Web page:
Doppler effect car horn question

In summary: So, in summary, a policeman with a good understanding of the Doppler effect was able to determine that a car was speeding by hearing a change in the pitch of its horn. Using the formula for the Doppler effect, he was able to calculate the speed of the car, which was over the speed limit. This justified him in pulling the motorist over and issuing a speeding ticket.
  • #1
yjk91
75
0

Homework Statement



A policeman with a very good ear and a good understanding of the Doppler effect stands on the shoulder of a freeway assisting a crew in a 40-mph work zone. He notices a car approaching that is honking its horn. As the car gets closer, the policeman hears the sound of the horn as a distinct B4 tone (494 Hz). The instant the car passes by, he hears the sound as a distinct A4 tone (440 Hz). He immediately jumps on his motorcycle, stops the car, and gives the motorist a speeding ticket. Explain his reasoning.


The Attempt at a Solution


f0 = f (V(sound) / (V(sound) - V(source)))
since the car is moving toward the policemen it is negative
so
494Hz = 440Hz * (343 v/s / (343 - V))
and V is 37.166 m/s...
which is obviously not..
i'm not sure where i went wrong probably doppler effect..

thank you
 
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  • #2
Well, I haven't really gone through any of the calculations in your problem... but... just off an initial glance I saw you came up with:

V = 37.166 m/s

Which is a decent answer. And you need to prove that this motorist was speeding past the limit of 40 mph... perhaps a conversion? Doing so would put the motorist's speed at ~80mph which is certainly justifiable for the policeman to pull the motorist over. Or maybe I'm misinterpreting what you're looking for here.
 
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  • #3
i converted to mph from m/s
and i got 83 mph which still is the wrong answer
i think it's the formula
 
  • #4
f(police) = v / (v + v(source)) *f(source)

440 = 494 (767 / (767 + v))

v= 94 mph

does this make sense?
 
  • #5
Actually, f(source) = 440 Hz & f(observer) = 494 Hz, so you'll get -94 mph.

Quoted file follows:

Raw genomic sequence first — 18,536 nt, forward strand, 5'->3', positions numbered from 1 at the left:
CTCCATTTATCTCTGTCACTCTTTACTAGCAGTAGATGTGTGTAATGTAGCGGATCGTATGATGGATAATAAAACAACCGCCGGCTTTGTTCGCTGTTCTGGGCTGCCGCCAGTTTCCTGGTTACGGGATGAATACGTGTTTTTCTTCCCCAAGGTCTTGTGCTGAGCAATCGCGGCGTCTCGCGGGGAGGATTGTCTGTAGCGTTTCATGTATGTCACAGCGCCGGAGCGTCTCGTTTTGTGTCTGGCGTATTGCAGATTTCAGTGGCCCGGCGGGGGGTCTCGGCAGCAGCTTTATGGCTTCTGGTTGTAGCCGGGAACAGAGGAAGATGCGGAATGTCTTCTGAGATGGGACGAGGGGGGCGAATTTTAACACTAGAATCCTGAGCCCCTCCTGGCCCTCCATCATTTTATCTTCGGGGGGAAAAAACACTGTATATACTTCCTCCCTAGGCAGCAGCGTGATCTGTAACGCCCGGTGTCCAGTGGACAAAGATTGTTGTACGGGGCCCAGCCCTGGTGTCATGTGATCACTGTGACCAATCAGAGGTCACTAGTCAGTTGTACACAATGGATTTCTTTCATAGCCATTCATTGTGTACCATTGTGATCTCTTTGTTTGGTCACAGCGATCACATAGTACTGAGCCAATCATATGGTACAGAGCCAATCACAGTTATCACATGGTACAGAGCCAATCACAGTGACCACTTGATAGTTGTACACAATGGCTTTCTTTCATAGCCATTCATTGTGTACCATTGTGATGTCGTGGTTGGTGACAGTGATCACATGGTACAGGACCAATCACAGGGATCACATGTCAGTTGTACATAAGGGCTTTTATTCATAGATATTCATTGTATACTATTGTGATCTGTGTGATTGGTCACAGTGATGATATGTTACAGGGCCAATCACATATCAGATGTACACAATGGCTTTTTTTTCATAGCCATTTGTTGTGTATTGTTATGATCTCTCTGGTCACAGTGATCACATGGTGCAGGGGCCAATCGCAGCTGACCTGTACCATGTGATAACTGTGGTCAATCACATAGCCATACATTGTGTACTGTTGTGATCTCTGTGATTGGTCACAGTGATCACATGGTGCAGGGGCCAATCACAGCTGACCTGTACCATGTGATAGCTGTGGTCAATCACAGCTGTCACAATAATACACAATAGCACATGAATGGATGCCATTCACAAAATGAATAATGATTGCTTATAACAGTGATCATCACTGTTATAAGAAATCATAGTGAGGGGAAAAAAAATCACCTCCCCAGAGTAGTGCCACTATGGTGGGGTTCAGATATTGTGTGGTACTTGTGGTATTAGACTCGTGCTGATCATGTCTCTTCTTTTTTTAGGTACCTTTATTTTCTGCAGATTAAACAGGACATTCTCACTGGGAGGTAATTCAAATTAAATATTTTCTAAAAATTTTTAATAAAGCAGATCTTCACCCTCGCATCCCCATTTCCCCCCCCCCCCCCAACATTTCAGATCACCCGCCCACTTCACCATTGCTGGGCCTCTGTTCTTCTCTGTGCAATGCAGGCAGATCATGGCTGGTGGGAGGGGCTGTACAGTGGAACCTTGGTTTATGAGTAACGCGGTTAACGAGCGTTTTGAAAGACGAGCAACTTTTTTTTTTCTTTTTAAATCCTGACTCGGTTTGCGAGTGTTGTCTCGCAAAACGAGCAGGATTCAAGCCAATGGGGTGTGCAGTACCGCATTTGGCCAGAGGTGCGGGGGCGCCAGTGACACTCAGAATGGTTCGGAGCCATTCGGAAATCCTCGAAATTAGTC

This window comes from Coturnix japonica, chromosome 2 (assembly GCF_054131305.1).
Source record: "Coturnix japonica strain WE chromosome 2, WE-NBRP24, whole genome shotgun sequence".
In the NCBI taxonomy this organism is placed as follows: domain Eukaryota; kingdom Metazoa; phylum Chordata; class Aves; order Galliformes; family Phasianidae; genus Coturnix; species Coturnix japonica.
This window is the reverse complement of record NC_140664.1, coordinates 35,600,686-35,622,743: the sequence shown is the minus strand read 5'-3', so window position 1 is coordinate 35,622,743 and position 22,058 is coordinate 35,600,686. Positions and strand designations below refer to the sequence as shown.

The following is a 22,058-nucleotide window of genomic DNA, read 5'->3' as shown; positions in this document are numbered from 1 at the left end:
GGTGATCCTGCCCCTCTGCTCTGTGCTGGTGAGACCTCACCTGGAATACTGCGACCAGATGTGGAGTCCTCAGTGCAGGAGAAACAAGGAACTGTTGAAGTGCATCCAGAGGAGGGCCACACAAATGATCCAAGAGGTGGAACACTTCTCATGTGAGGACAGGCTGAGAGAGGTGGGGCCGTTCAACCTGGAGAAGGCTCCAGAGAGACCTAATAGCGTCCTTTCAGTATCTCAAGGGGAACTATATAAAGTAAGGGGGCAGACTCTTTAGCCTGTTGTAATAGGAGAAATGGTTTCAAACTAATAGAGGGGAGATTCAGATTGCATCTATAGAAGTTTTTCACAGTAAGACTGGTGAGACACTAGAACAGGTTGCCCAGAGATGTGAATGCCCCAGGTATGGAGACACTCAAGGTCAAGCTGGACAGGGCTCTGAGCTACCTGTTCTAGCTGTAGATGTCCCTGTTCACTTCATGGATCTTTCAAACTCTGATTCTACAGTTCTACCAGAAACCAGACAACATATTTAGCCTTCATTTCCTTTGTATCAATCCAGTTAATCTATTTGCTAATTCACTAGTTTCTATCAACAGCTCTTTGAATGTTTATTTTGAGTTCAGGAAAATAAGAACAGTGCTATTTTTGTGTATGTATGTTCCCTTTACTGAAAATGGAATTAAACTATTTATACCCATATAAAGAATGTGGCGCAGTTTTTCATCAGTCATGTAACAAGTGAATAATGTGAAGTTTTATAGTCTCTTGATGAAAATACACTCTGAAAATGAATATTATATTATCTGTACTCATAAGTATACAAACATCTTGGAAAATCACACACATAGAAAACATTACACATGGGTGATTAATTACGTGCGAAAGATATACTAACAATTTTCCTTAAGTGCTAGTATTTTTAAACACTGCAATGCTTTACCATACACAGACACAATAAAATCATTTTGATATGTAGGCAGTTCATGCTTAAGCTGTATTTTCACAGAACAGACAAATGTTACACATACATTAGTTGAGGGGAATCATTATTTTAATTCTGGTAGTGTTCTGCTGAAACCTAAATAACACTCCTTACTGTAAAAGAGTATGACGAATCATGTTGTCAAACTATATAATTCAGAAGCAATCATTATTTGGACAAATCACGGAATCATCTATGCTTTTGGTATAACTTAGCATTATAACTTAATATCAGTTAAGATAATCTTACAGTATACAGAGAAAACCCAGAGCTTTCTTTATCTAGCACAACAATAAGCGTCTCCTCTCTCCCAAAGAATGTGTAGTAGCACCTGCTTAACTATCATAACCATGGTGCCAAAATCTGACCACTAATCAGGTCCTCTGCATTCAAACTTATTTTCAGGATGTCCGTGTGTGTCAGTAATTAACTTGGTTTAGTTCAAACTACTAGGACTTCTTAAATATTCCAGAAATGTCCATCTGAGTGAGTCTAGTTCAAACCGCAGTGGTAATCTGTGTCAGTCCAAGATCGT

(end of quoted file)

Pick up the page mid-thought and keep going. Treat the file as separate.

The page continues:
• #6
The correct answer is 83 mph.
 
  • #7
Yeah, I didn't look up the Doppler effect formula, but I thought about it for a few minutes and came up with the following for a stationary observer and moving source:

[tex] f = f_0\left[\frac{1}{1 + v/c_s}\right] [/tex]

where cs is the sound speed, v is the source speed relative to the observer, and I use the convention that:
v > 0 if the source moves away from the observer and,
v < 0 if the source moves toward the observer.

It makes sense at least to the extent that f > f0 for v < 0 and vice versa.

Using this formula, with a sound speed of 343.2 m/s (taken from Wikipedia for dry air at 20 C) I get a result of:

v = -83.9 mi/h
 
Last edited:

Related to Doppler effect car horn question

1. What is the Doppler effect and how does it relate to a car horn?

The Doppler effect is the change in frequency or pitch of a sound wave due to the relative motion between the source of the sound and the observer. In the case of a car horn, as the car approaches, the sound waves are compressed, resulting in a higher frequency or pitch. As the car moves away, the sound waves are stretched, resulting in a lower frequency or pitch.

2. Why does a car horn sound different when it is approaching versus when it is moving away?

The change in frequency of a sound wave due to the Doppler effect causes the car horn to sound different when approaching versus moving away. As the car approaches, the frequency of the sound waves increases, resulting in a higher pitch. As the car moves away, the frequency decreases, resulting in a lower pitch.

3. How does the speed of the car affect the Doppler effect on a car horn?

The speed of the car directly affects the Doppler effect on a car horn. The faster the car is moving, the greater the change in frequency of the sound waves. This means that the pitch of the car horn will sound higher when the car is approaching and lower when the car is moving away at a faster speed.

4. Does the Doppler effect only occur with sound waves?

No, the Doppler effect can occur with any type of wave, including light waves. This is why we see a shift in the color of stars as they move closer or further away from us. However, the Doppler effect is more noticeable with sound waves because we can perceive changes in pitch more easily than changes in light.

5. Can the Doppler effect be observed with stationary objects?

No, the Doppler effect only occurs when there is relative motion between the source of the sound and the observer. If both the source and the observer are stationary, there will be no change in frequency or pitch of the sound waves, and therefore no Doppler effect.

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